How to Look for Gluten in a Salad Dressing Label

Many salad dressings contain gluten in additives, such as modified food starch.

Many salad dressings contain gluten in additives, such as modified food starch.

Eating a salad loaded with veggies is an easy gluten-free meal, as long as the toppings and dressing are gluten-free, too. Gluten is the protein found in wheat, rye and barley that causes allergies and sensitivities in some people. Learning all the names and sources of gluten in packaged food can be a challenge, but once you master a few tricks to identify gluten-free food, you'll breeze through the grocery store with confidence.

Read the nutrition facts panel on the salad dressing bottle. The U.S. Food and Drug Administration requires products to have a food allergen statement. If the product says "contains wheat" at the end of the ingredient list, the dressing has gluten. If the statement isn't there, the dressing may still have gluten, so keep reading.

Look at the salad dressing ingredient list. If you see wheat, rye or barley or wheat in parenthesis after an ingredient, the dressing contains gluten. Common ingredients in salad dressings that may contain gluten are artificial color, dextrin, ground spices, natural flavorings, malt, malt vinegar, flour, soy sauce and food starch.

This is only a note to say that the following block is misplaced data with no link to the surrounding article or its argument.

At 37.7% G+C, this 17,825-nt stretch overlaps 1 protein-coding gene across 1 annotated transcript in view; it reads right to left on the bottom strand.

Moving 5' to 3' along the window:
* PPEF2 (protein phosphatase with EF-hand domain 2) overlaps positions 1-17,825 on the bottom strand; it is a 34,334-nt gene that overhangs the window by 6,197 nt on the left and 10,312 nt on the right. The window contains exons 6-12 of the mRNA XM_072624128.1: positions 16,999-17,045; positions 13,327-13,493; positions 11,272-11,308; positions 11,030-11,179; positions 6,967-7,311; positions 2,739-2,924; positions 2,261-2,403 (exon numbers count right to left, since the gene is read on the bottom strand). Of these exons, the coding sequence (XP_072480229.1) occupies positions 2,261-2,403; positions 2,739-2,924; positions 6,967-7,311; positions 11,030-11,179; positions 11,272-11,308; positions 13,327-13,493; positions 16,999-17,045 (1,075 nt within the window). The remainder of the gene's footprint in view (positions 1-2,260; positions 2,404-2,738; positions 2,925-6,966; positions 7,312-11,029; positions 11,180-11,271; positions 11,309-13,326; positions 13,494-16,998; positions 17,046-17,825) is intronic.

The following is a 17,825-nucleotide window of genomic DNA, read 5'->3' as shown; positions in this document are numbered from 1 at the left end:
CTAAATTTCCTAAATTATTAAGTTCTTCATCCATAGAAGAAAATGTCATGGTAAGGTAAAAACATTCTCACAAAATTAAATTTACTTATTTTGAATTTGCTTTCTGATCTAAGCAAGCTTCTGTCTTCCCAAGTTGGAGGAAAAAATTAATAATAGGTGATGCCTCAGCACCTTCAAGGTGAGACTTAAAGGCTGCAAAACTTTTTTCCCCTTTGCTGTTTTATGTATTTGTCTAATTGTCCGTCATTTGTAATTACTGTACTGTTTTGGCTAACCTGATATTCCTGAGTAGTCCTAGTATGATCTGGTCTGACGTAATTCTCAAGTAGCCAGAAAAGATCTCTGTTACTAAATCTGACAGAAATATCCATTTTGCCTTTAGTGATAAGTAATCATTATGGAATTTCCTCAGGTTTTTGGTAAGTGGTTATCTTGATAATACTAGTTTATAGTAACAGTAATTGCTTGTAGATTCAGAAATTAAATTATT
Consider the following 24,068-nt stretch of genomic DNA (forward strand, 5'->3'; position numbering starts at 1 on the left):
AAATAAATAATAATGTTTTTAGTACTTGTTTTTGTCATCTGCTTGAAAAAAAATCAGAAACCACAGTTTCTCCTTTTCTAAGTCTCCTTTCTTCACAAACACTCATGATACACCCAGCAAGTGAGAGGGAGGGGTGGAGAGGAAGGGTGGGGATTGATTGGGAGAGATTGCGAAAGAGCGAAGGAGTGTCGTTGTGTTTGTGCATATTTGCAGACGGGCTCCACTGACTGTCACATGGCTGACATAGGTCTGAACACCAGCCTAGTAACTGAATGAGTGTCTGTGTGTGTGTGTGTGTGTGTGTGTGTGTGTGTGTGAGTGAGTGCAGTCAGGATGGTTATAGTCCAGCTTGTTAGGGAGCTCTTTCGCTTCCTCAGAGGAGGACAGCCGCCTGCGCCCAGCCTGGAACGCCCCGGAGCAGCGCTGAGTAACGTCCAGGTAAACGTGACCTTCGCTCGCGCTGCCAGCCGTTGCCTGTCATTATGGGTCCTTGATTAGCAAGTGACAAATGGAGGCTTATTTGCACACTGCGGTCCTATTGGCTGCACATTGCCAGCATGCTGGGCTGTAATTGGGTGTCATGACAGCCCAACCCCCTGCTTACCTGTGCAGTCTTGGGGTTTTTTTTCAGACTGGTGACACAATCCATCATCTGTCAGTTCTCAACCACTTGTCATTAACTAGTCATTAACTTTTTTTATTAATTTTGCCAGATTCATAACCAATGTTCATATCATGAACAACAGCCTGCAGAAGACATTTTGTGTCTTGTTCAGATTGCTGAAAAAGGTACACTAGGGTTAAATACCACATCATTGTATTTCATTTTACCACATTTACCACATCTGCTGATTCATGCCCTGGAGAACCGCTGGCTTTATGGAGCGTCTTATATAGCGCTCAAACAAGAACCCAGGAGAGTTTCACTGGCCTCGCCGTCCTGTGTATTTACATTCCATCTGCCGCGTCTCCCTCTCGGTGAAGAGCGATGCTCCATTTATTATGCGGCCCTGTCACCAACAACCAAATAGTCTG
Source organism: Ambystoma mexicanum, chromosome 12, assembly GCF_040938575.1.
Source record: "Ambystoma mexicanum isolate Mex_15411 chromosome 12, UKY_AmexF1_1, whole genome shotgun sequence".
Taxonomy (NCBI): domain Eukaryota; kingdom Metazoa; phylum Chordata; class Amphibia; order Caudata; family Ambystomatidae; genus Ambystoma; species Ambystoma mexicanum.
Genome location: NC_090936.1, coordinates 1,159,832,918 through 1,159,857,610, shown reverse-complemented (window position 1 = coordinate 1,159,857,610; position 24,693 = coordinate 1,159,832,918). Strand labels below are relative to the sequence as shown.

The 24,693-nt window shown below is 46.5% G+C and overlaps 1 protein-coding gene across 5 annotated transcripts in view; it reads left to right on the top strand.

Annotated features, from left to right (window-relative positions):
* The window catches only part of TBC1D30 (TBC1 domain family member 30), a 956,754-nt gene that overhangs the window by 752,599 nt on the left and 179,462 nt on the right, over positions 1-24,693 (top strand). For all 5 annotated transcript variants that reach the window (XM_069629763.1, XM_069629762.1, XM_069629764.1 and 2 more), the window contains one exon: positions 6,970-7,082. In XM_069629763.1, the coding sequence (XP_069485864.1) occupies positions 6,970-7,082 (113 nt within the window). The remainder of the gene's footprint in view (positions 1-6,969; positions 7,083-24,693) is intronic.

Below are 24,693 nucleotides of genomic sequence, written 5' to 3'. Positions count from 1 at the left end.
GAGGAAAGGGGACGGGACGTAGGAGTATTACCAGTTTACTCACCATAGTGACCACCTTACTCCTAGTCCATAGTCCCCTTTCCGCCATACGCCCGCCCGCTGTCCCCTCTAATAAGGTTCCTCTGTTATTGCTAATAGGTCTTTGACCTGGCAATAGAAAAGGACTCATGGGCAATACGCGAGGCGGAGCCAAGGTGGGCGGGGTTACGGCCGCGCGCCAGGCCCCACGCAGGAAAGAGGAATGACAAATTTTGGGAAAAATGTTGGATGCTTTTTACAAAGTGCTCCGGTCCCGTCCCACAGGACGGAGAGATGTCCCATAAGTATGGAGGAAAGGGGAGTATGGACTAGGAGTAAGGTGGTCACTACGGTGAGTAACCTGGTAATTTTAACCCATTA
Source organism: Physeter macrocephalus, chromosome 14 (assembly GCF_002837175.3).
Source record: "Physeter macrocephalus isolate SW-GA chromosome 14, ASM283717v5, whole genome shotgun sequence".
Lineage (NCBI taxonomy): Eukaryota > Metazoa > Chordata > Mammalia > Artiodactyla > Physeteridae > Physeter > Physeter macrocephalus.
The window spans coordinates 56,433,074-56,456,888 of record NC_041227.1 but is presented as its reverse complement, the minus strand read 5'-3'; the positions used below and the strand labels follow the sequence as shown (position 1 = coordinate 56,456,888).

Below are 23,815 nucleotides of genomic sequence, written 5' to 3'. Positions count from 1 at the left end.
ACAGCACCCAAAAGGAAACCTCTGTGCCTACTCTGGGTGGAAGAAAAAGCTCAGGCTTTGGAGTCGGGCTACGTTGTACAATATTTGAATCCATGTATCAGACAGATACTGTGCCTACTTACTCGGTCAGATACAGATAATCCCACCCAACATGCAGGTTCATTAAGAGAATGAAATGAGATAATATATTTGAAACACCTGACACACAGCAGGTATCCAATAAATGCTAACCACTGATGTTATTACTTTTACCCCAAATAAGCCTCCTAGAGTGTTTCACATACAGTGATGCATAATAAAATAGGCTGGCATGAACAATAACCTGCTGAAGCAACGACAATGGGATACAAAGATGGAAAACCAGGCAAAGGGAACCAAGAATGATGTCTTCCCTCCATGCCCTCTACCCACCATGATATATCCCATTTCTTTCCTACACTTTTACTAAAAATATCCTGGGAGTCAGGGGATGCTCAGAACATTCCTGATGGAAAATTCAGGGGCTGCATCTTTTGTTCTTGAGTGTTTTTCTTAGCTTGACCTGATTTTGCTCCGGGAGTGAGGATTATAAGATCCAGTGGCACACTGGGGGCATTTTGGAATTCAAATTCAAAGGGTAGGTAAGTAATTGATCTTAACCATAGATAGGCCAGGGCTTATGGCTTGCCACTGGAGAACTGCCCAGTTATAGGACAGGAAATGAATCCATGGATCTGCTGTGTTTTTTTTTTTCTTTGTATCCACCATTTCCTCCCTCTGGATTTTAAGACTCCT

Call the food manufacturer or visit the company's website. If you are unable to determine if a salad dressing has gluten, the manufacturer's customer service department should be able to confirm if the product is gluten-free or not.

Tip

  • An easy way to avoid gluten in salad dressing is to buy dressings that say "gluten-free" on the label. You can also make your own with olive oil, vinegar, salt, pepper and herbs.

Warning

  • If you have celiac disease or a wheat sensitivity and are unsure if a dressing is gluten-free, it is best to avoid it in order to prevent unwanted side effects.
 

About the Author

Erica Kannall is a registered dietitian and certified health/fitness specialist with the American College of Sports Medicine. She has worked in clinical nutrition, community health, fitness, health coaching, counseling and food service. She holds a Bachelor of Science in clinical dietetics and nutrition from the University of Pittsburgh.

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